By: Oberst von Berauscht (Six Pack) -
Jack Black is the sort of comedian whose natural improvisational humor is capable of bringing laughs to even the weakest scripts.Unfortunately, as Director Rob Letterman’s Gulliver’s Travels proves, there is an event horizon that can be reached in film.And once this is crossed, no amount of natural talent is going to save you from the exponential amount of suck this black hole of cinema is capable of producing.
Gulliver works for the mailroom at a newspaper and is madly in love with one of the editors.One day he lies about his credentials to get a job as a travel writer and sails for the Bermuda Triangle.Here he is caught in a maelstrom, shipwrecked, and winds up in the country of Lilliput, where people are tiny… and somewhere in there Jack Black gives Billy Connolly and Chris O’Dowd a golden shower.
I really tried to think of something positive to say about this movie.And I suppose there are two or three decent laughs to be had… but even a broken watch manages to be right twice a day. The concept seems interesting enough.Gulliver’s Travels was a classic of literature, and one that has yet to see a definitive screen adaptation.The last major attempt was this made-for-T.V. affair, starring Ted Danson as french actor Christopher Lambert:
Take a swig for the acting.Even Jack Black seems to be struggling in this one.I can understand that the people of Lilliput were meant to be somewhat melodramatic.But nobody seems to care about the material here.The performances feel like that of a middle school drama class, and the actors appear disinterested in just about every scene.Amanda Peet especially seems to be taking the paycheck and running.
Much of the acting may be excusable due to the god-awful dialog and screenplay.If the writers concentrated a bit more on character development and less time on pumping the script with forced pop culture references, maybe we’d have something novel here.Aspiring filmmakers take note; if you just reference other people’s work all day, you don’t have to write anything original.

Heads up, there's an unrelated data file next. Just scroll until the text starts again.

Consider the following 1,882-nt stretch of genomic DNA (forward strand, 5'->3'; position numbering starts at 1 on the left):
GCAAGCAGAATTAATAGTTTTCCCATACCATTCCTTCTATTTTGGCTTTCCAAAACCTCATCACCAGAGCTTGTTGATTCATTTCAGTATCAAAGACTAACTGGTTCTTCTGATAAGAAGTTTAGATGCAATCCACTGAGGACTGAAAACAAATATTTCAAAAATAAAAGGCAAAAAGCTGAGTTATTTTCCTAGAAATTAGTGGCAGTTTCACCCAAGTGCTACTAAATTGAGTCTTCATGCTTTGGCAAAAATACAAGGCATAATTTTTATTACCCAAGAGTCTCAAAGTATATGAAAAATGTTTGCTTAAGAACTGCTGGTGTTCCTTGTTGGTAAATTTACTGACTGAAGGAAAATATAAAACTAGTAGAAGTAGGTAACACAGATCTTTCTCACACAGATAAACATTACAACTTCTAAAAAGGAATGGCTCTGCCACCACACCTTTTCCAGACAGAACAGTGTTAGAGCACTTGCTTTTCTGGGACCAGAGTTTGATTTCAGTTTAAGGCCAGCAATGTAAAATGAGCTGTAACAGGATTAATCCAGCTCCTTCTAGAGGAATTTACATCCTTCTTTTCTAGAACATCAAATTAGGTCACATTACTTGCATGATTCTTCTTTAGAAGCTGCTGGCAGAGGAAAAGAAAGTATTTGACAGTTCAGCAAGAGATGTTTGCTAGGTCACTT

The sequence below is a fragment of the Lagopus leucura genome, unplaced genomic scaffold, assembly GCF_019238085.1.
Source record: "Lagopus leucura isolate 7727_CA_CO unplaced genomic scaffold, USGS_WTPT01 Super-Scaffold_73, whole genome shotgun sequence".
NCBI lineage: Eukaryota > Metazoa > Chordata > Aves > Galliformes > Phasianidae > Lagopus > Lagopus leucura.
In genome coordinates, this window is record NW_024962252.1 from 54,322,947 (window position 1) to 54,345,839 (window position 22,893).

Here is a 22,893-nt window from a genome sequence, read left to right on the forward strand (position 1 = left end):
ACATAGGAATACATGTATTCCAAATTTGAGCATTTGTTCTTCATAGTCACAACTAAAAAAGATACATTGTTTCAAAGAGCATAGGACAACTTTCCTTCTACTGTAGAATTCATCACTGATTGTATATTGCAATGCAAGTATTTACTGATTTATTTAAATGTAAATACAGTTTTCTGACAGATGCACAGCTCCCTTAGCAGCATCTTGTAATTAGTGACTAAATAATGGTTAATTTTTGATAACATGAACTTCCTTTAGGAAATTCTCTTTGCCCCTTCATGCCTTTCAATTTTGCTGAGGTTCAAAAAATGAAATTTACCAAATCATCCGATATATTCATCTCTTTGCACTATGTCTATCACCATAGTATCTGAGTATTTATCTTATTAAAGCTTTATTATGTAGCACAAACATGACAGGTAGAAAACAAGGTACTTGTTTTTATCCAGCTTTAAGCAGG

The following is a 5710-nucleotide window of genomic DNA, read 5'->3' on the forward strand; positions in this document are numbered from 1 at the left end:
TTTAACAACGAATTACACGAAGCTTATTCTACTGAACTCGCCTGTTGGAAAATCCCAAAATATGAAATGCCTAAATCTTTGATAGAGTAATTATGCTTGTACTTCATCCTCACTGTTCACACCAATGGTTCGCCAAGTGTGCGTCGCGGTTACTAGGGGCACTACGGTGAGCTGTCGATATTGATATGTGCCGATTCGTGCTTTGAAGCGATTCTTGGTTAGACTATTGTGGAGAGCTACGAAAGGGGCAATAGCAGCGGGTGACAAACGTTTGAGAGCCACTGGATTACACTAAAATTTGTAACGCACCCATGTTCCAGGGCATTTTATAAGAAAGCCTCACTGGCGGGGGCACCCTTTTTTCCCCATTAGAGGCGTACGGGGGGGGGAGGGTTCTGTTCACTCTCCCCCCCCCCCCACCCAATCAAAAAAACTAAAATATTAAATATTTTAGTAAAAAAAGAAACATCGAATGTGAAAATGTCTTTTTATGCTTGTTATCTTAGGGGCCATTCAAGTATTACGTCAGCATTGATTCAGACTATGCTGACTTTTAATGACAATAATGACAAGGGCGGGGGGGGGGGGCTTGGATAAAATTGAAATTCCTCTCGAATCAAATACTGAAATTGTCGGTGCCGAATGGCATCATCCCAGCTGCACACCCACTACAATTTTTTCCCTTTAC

The film’s biggest elephant in the room is the robot built to fight Jack Black.Lilliput is depicted as a culture whose technological knowhow is commensurate with the early 19th century.Based on the time frame approximated in the film, they had a little more than two weeks to build it.And the robot that they built is far too complex to be believably built in so little a time.Even considering this film as a flight of fancy, a dream world whose reality is unbound by physical law, it feels like a reach.
Suspension of disbelief is an important factor in appreciation of fantasy cinema.Sometimes major flaws in characters and plot development may be forgiven if the effects artists offer something beautiful, immersive, or at least unique to look at.I wish I could say this was the case for Gulliver’s Travels, but the plain truth is that the CGI effects are average at best.The green screen effects remind me of the original King Kong, and while they may have been stunning for their time, here it feels archaic.Perhaps it would have worked better if the film was entirely animated.But then, Night at the Museum accomplished a similar task with style and is a perfect example of a weaker story made watchable by great effects.
What is the best way to end a movie when you are lazy and have no good ideas?
A big film made by people with very small ideas, and even smaller brains.
Bonus Drinking Game
Drink a Beer: whenever Lilliput is named
Drink a Beer: for every “Fat” joke
Down a Shot: every time Jack Black makes a music reference